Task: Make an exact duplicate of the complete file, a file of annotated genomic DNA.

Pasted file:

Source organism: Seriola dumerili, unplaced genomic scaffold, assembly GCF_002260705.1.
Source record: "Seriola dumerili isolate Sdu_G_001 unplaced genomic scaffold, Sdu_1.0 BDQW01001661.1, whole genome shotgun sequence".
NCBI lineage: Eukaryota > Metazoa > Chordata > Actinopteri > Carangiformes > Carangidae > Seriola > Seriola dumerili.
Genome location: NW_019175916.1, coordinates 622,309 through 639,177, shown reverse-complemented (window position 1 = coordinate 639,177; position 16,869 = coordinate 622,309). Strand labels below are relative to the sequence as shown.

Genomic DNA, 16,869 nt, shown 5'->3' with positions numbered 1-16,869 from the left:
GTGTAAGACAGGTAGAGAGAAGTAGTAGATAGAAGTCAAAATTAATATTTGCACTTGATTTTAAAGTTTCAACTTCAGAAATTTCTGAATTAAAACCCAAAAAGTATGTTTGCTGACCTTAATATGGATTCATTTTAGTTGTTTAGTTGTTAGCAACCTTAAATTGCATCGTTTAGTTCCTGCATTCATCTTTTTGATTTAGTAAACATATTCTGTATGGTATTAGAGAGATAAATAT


Source organism: Seriola dumerili, unplaced genomic scaffold, assembly GCF_002260705.1.
Source record: "Seriola dumerili isolate Sdu_G_001 unplaced genomic scaffold, Sdu_1.0 BDQW01001661.1, whole genome shotgun sequence".
NCBI lineage: Eukaryota > Metazoa > Chordata > Actinopteri > Carangiformes > Carangidae > Seriola > Seriola dumerili.
Genome location: NW_019175916.1, coordinates 622,309 through 639,177, shown reverse-complemented (window position 1 = coordinate 639,177; position 16,869 = coordinate 622,309). Strand labels below are relative to the sequence as shown.

Genomic DNA, 16,869 nt, shown 5'->3' with positions numbered 1-16,869 from the left:
GTGTAAGACAGGTAGAGAGAAGTAGTAGATAGAAGTCAAAATTAATATTTGCACTTGATTTTAAAGTTTCAACTTCAGAAATTTCTGAATTAAAACCCAAAAAGTATGTTTGCTGACCTTAATATGGATTCATTTTAGTTGTTTAGTTGTTAGCAACCTTAAATTGCATCGTTTAGTTCCTGCATTCATCTTTTTGATTTAGTAAACATATTCTGTATGGTATTAGAGAGATAAATAT